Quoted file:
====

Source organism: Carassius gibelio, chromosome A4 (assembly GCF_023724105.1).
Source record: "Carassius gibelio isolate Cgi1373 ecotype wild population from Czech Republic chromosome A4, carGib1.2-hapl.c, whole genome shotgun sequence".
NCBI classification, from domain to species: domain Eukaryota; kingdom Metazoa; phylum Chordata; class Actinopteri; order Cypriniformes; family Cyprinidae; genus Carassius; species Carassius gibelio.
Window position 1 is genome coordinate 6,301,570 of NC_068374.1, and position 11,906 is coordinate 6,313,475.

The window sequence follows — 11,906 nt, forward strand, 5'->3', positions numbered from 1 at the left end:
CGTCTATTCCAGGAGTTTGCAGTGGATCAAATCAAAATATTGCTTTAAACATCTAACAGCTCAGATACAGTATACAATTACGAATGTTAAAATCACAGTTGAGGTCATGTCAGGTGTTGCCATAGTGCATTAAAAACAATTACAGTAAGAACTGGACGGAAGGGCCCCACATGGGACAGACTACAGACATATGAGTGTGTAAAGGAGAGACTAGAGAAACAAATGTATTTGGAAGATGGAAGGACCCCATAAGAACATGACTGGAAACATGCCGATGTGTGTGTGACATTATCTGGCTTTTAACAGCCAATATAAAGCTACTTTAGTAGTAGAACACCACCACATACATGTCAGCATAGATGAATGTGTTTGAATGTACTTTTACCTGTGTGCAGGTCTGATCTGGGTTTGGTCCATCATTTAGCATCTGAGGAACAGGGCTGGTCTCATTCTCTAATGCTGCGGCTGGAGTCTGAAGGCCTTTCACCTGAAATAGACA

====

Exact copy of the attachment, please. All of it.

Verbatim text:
Source organism: Carassius gibelio, chromosome A4 (assembly GCF_023724105.1).
Source record: "Carassius gibelio isolate Cgi1373 ecotype wild population from Czech Republic chromosome A4, carGib1.2-hapl.c, whole genome shotgun sequence".
NCBI classification, from domain to species: domain Eukaryota; kingdom Metazoa; phylum Chordata; class Actinopteri; order Cypriniformes; family Cyprinidae; genus Carassius; species Carassius gibelio.
Window position 1 is genome coordinate 6,301,570 of NC_068374.1, and position 11,906 is coordinate 6,313,475.

The window sequence follows — 11,906 nt, forward strand, 5'->3', positions numbered from 1 at the left end:
CGTCTATTCCAGGAGTTTGCAGTGGATCAAATCAAAATATTGCTTTAAACATCTAACAGCTCAGATACAGTATACAATTACGAATGTTAAAATCACAGTTGAGGTCATGTCAGGTGTTGCCATAGTGCATTAAAAACAATTACAGTAAGAACTGGACGGAAGGGCCCCACATGGGACAGACTACAGACATATGAGTGTGTAAAGGAGAGACTAGAGAAACAAATGTATTTGGAAGATGGAAGGACCCCATAAGAACATGACTGGAAACATGCCGATGTGTGTGTGACATTATCTGGCTTTTAACAGCCAATATAAAGCTACTTTAGTAGTAGAACACCACCACATACATGTCAGCATAGATGAATGTGTTTGAATGTACTTTTACCTGTGTGCAGGTCTGATCTGGGTTTGGTCCATCATTTAGCATCTGAGGAACAGGGCTGGTCTCATTCTCTAATGCTGCGGCTGGAGTCTGAAGGCCTTTCACCTGAAATAGACA